My wife Sarah and I arrived in Chiang Mai, Thailand, and were being driven to lunch by our guide. The lunch was pre-paid, but we knew it'd be something bland and unadventurous that catered to tourists. No way were were going to come all the way to Thailand for something we could get around the corner from our home. We pleaded with our guide to take us somewhere local. He eventually gave in and took us to a local spot known for it's khao soi, a northern Thai specialty. We let him order for us, and he brought us over each a bowl of chicken khao soi, a dish made up of egg noodles, meat, a curry broth, chili paste, scallions, and topped with fried noodles, pickled cabbage, and lime juice.It was absolutely heavenly and precisely what we had in mind when we first booked this trip: eating the kind of Thai food we'd never had before. (It does turn out, though, that there are places in Chicago that serve khao soi, but not many.)
Despite the spectacular experience of eating at Charlie Trotter's with Nick this year, my favorite meal of 2007 was one that we made together on a balmy, late April day. After scouting a course for the upcoming CUDGEL urban golf event we were planning with friends, we arrived home with a large appetite and very little food. We eventually matched pantry items with two ripe avocados to create a simple and satisfying meal: handmade corn tortillas, fried and filled with spanish rice (made from Nick's family recipe), black beans and avocado. We moved a small table and two chairs out on to my porch, opened two cans of Pabst and enjoyed a delicious, quick and cheap homemade meal.
Meghan Murphy Gill
There is one meal that immediately springs to the front of my mind when I think of those I enjoyed the most this year. I'm aware that snacking on steamed mussels and frites at the Hopleaf hardly counts as a bona fide "meal," but for me, salty morsels washed down with gulps of Belgian ales is nothing short of perfection. Throw in a noisy bar and a corner table packed with a handful of good friends, and the world outside could have ended without a single care from me.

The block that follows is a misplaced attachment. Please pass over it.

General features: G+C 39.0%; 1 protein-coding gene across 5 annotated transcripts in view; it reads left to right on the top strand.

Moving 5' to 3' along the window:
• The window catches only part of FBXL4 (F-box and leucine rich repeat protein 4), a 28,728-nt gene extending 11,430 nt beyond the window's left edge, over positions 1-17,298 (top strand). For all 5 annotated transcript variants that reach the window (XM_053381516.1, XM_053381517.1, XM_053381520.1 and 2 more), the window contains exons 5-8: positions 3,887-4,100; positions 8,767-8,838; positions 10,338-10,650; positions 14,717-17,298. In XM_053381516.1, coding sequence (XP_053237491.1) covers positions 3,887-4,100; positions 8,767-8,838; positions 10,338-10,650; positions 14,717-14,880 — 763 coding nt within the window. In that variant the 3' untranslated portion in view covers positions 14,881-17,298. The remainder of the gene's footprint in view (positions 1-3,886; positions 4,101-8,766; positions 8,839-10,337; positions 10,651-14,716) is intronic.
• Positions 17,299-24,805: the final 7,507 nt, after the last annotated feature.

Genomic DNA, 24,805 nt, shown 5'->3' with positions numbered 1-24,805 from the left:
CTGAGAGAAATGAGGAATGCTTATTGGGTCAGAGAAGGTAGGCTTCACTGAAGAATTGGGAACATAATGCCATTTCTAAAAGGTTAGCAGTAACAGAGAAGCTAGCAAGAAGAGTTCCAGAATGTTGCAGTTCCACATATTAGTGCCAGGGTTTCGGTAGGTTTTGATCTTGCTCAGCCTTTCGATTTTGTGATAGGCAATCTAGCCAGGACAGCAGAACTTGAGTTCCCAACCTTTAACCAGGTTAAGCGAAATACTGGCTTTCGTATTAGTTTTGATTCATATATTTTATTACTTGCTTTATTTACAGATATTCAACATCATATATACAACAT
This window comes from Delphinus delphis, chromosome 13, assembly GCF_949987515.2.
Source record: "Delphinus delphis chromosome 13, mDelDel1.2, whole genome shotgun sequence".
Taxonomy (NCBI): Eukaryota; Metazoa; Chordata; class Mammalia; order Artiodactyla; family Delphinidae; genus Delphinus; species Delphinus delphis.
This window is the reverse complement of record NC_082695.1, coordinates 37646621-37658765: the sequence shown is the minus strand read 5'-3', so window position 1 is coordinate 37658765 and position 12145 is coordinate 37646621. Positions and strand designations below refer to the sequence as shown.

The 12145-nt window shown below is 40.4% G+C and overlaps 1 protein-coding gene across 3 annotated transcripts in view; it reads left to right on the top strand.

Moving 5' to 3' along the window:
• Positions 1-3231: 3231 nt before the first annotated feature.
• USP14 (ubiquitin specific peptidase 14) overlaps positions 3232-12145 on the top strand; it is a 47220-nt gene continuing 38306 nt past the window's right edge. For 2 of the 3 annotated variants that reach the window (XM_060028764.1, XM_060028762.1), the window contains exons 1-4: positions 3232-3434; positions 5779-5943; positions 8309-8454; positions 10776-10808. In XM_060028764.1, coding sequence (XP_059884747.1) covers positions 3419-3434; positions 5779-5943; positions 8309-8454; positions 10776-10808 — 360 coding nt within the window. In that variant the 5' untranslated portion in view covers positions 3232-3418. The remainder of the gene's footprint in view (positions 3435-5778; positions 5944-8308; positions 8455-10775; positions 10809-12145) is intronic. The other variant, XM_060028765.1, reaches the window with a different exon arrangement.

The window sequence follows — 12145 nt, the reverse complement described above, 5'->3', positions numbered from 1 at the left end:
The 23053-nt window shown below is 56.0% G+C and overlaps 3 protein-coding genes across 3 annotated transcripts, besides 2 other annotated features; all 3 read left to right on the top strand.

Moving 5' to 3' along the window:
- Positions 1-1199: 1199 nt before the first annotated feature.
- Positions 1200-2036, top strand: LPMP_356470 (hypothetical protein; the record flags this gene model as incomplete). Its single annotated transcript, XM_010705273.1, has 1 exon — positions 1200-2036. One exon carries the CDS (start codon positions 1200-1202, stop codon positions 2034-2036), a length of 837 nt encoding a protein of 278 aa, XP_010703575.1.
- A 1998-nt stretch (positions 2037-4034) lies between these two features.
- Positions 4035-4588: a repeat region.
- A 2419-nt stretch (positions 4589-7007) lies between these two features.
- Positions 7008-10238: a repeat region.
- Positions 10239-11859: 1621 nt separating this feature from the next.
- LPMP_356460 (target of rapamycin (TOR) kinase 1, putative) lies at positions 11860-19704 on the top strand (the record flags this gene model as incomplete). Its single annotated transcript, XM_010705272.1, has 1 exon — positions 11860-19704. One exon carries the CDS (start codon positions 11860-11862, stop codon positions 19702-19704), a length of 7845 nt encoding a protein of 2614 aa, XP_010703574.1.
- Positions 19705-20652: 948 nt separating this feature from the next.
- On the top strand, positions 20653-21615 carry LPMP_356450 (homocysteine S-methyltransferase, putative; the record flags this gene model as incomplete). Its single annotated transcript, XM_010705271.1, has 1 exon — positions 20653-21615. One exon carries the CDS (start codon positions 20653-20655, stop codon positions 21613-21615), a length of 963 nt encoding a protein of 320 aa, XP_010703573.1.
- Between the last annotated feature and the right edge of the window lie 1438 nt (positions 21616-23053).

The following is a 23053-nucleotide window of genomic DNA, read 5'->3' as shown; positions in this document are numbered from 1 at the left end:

In February of 2007, I was at a kitchen table outside of Bombay proper (now Mumbai, but still Bombay). My friend's mom was serving breakfast, Visak style. She had sautéed cashews in groundnut (peanut) oil for upma. I sat with my back to a window that revealed long chilies and curry leaves that she had diced and crushed into our upma. That is the Indian meal I think about most often in Chicago. Auntie's coconut chutney was more tender than I can hope for at home, and her upma was vibrantly fragrant.
Downtown we bought toasted sandwiches made before us on the sidewalk. Fillings were stacked between two slices of white bread slathered with cilantro chutney: cooked potato and beet, cucumber, red onions, and fresh tomato. A dusting of spice went with each layer. One of the three men working the stand compressed each sandwich into a handheld metal box with long handles and put it onto a heat source. They topped the toasty sandwiches with more chutney, a more tangy ketchup than in the U.S., fried curly bits and chips, and served them on metal plates covered with a cutting of re-used white office paper printed on one side (other vendors served on newsprint without a plate). At another stand a few feet to our left, a man smashed fillings on a dosa that was cooking on his griddle. To our right, plantains were fried over an open flame in a kadhai, a traditional Indian iron wok. Men peeled plantains beneath the bubbling oil and bagged the finished product onto a table. That type of scene repeated itself later in Bangalore, where I grabbed pakodas on the sidewalk and a cob of corn that had been rolled in charcoal on a pushcart, without its husk to protect it, until it tasted chalky.
At El Lobito in Barcelona, just off the Port de Mar, revelation and epiphany come to mind. Not since working in Japan have I witnessed such pristine simplicity elevated to this degree. The fixed menu for 55 Euros included Ensalada con Atun, Jamon Serrano Iberico (even better than Parma and not available in the States), Boquerones, Mejillones, Tallarinas, Calamares, Cigalas, Chipirones, Pescadilla, Rape, Lenguado, Lubina a la Sal and assorted pastries for dessert. Here the ingredient is king. The freshest fish from the Mediterranean, often alive until cooked for your meal, prepared simply ala plancha or fried, then drizzled with local olive oil and sea salt. Finito. No stacks. No foams. Just the freshest possible food on a plate. The menu changes daily. They buy what’s best at the mercado every morning and close when they run out of food. This is a meal I keep going back to in my head. It literally haunts me.
My favorite meal of 2007 was full of seafood. This paella wasn't prepared in Chicago, but in California, where fresh fish is much easier to come by, even though none of the fish we added was really local. Paella
comes in many different shapes and sizes, but for me, the shellfish is what it's all about. I've rediscovered mussels this year, having eaten delicious ones in Chicago, at both the Hopleaf and English. The sweet, juicy meat of a fresh mussel makes any meal a great one.